The second half of 2000 saw rallies in gilts and investment grade corporate bonds. Even high yield b...
The second half of 2000 saw rallies in gilts and investment grade corporate bonds. Even high yield bonds rallied in December, but can 2001 maintain the same level of fixed income performance?
The fundamentals continue to favour bonds. Gilts and interest rate sensitive investment grade corporate bonds should benefit from the likelihood that the only way is down for UK and US interest rates as data suggests a hard landing in the US and a moderate slowdown in the UK.
Inflation remains controlled: the Retail Price Index excluding mortgage interest is now only 1.8%, its lowest level since records began in 1976.
Gilts should remain well supported by technical factors. The UK budget surplus, which was constricting gilt issuance last year, has now increased even more, further squeezing supply.
The Government has underspent its fiscal target by around £8bn, while the £35bn budget surplus for 2000-2001 is far larger than the pre-budget report's projected £28bn. Even if the Government does splurge on pre-election concessions to the electorate this should not require increased gilt issuance.
Despite proposed corporate bond friendly revisions to pension funds' asset allocation, demand for gilts will continue from private and institutional investors as pension funds move from equities into gilts, impelled by the necessity of providing for an ageing population.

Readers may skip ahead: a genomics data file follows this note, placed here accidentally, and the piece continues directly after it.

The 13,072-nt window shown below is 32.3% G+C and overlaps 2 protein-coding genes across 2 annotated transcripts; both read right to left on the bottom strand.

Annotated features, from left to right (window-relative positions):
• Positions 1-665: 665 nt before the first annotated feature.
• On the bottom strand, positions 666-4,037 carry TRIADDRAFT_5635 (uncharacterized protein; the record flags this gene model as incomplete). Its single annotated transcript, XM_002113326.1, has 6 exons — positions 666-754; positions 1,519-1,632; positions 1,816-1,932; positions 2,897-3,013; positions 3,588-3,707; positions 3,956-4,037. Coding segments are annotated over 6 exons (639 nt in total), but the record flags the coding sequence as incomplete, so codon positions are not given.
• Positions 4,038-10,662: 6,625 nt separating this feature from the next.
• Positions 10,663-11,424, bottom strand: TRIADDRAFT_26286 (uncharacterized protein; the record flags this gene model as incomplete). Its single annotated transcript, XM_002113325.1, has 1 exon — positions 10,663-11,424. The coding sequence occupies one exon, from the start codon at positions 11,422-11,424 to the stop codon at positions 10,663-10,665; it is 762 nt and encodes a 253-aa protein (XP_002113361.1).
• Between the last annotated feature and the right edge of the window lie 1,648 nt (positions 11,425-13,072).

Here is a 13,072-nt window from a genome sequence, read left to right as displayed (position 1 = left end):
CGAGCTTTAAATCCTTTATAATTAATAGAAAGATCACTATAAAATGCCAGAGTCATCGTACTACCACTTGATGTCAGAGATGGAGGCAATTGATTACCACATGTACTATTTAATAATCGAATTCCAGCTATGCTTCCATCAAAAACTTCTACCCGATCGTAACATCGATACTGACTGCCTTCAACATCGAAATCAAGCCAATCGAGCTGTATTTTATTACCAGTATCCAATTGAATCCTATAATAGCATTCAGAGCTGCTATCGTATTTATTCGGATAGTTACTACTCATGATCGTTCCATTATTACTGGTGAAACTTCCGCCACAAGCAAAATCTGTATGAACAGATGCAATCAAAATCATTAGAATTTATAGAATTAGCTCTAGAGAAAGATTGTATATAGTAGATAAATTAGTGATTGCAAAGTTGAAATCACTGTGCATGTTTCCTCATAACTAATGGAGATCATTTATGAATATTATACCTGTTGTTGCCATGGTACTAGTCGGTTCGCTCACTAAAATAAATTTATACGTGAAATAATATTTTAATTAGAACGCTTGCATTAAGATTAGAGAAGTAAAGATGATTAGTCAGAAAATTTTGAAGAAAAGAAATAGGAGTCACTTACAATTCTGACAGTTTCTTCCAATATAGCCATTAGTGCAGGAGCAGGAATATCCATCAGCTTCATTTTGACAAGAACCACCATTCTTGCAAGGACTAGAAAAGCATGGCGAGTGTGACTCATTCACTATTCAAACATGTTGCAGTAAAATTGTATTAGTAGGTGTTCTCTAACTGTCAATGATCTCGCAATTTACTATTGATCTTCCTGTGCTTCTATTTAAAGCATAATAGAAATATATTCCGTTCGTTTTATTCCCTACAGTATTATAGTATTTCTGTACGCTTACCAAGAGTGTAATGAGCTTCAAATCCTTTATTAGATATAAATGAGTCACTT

Persistent bouts of equity market volatility suggest investors may continue to favour the safe haven of government bonds.
Fundamental institutional shifts into investment grade corporate bonds have been encouraged by proposed revisions to pension asset allocation over the autumn of 2000, including the amendments to the Minimum Funding Requirement (MFR) by the Board of Actuaries, the release of some of the Myners Report's conclusions and new accounting statute FRS 17.
A National Association of Pension Funds survey confirmed that almost 25% of UK pension funds increased their corporate bond weightings over 2000.
Financial bonds and bonds issued by supranationals, such as the European Investment Bank, should continue to benefit from increased institutional demand for AAA non-gilt holdings in advance of MFR revisions. Securitised bonds should also perform well on investor appetite for the extra security they provide.
There are some storm clouds on the horizon, the darkest of which is the prospect of a US hard landing. Companies issuing investment grade corporate bonds will have to brave a less favourable business climate.
High yield bonds are recovering from their underperformance over much of 2000. Although they have already rallied strongly this year, we are cautiously optimistic the asset class should perform well over the rest of 2001, albeit with some potential volatility.
Jim Leaviss is head of M&G Retail and Institutional Fixed Income
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